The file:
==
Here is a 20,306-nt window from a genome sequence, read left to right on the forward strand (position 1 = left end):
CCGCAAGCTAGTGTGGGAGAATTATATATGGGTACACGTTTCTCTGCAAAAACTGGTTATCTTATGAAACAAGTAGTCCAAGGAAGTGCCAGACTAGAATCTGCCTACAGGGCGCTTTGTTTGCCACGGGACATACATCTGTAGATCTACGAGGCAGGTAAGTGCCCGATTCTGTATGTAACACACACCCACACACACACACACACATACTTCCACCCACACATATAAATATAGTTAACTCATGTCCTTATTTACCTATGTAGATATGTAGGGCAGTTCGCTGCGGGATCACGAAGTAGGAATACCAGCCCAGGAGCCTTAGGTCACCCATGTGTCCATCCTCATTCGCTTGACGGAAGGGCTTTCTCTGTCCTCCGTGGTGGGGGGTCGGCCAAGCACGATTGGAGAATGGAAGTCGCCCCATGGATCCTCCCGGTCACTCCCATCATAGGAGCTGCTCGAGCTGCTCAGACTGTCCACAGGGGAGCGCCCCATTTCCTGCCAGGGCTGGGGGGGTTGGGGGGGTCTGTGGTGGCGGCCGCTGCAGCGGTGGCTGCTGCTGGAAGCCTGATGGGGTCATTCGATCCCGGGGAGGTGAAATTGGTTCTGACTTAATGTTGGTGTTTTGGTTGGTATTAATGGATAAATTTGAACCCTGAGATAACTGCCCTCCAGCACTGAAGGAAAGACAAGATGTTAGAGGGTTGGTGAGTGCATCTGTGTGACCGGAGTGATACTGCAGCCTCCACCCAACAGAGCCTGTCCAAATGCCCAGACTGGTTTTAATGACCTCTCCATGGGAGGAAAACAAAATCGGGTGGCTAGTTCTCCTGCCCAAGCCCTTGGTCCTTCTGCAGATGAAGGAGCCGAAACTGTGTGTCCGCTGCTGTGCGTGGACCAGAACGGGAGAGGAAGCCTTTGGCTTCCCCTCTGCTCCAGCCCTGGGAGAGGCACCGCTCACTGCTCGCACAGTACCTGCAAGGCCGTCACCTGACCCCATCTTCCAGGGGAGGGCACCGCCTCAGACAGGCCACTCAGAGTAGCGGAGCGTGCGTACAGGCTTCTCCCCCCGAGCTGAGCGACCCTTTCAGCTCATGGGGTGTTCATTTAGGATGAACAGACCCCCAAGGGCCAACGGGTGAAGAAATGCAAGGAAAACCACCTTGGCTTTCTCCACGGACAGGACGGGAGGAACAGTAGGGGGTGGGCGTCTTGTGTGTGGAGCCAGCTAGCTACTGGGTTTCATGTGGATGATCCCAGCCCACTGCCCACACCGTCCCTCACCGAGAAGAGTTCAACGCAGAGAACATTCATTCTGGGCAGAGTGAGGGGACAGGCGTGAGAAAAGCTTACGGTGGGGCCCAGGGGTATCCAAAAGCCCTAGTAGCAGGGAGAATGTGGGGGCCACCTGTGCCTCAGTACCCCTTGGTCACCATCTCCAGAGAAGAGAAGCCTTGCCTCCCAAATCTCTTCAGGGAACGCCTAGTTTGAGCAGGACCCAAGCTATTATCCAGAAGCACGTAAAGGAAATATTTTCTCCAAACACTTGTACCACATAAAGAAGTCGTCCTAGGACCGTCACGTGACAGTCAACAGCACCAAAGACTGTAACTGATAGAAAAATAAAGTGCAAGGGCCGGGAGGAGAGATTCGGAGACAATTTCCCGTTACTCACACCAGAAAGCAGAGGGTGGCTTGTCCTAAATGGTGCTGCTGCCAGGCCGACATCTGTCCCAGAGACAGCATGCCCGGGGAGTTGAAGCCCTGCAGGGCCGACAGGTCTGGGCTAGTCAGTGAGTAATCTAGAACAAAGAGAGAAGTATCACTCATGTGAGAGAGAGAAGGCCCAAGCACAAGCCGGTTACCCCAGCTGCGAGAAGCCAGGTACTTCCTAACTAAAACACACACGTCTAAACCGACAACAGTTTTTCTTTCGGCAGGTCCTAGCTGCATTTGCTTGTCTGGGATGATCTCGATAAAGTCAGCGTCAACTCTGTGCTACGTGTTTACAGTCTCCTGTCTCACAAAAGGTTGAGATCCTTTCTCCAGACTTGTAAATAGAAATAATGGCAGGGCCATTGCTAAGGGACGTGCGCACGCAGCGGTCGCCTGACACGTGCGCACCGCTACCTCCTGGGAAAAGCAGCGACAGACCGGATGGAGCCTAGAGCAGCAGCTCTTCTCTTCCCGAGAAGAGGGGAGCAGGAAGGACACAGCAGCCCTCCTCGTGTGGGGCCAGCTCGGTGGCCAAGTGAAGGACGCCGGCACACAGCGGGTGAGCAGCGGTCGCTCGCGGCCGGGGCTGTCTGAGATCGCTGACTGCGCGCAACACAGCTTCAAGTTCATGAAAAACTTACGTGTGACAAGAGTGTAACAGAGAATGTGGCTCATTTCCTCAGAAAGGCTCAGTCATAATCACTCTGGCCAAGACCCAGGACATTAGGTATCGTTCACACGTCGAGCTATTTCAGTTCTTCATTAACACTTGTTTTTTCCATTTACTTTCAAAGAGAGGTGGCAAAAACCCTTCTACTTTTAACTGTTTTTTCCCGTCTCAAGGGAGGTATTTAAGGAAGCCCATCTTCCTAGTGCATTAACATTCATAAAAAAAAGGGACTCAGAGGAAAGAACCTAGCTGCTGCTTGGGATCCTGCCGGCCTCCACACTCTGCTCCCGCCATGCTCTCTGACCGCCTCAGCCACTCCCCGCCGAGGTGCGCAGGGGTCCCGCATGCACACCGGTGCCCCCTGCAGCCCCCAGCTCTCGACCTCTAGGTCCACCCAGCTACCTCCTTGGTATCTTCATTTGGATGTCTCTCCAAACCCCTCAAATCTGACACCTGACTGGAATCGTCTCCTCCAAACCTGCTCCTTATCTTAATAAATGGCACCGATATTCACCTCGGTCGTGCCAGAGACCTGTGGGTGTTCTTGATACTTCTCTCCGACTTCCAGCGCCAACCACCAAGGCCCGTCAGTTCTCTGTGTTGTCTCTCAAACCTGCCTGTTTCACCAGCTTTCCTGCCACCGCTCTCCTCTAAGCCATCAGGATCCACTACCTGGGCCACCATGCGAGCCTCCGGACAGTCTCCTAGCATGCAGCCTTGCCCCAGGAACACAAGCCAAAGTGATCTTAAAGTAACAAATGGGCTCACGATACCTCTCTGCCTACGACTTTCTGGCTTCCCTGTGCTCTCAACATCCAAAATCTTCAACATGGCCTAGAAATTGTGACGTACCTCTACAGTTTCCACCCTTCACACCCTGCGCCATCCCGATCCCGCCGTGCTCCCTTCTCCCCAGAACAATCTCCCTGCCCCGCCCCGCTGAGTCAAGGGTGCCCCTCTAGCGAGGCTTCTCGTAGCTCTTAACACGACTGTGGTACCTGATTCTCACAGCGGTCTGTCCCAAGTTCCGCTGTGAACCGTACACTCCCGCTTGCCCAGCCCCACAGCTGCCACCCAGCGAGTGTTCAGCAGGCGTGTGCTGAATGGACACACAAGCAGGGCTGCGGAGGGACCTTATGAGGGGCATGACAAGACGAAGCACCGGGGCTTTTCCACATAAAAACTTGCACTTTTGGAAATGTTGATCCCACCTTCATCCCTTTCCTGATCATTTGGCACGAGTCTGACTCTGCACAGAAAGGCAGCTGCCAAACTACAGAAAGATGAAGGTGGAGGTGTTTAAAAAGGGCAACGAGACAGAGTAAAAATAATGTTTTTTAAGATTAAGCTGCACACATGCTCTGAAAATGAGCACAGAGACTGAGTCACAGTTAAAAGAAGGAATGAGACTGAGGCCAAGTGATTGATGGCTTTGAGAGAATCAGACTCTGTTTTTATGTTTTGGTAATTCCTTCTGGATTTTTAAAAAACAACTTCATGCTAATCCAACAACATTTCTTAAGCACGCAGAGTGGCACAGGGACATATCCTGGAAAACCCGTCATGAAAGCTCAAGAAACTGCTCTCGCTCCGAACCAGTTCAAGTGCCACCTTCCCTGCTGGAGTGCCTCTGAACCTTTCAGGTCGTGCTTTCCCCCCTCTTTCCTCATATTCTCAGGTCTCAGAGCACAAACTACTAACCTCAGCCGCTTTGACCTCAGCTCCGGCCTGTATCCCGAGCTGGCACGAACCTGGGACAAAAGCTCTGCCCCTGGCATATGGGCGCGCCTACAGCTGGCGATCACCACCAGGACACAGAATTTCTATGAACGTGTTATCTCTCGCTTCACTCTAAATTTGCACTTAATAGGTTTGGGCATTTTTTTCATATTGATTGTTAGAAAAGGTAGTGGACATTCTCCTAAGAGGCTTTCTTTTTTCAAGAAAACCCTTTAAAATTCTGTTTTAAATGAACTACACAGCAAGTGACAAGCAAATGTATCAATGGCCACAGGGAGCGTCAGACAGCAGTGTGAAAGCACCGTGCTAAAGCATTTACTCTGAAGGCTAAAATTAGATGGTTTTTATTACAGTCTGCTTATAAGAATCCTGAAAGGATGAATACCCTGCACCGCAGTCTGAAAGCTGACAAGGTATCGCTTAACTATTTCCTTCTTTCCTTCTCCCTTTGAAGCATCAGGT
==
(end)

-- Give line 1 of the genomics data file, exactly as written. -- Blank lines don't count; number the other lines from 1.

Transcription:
Here is a 20,306-nt window from a genome sequence, read left to right on the forward strand (position 1 = left end):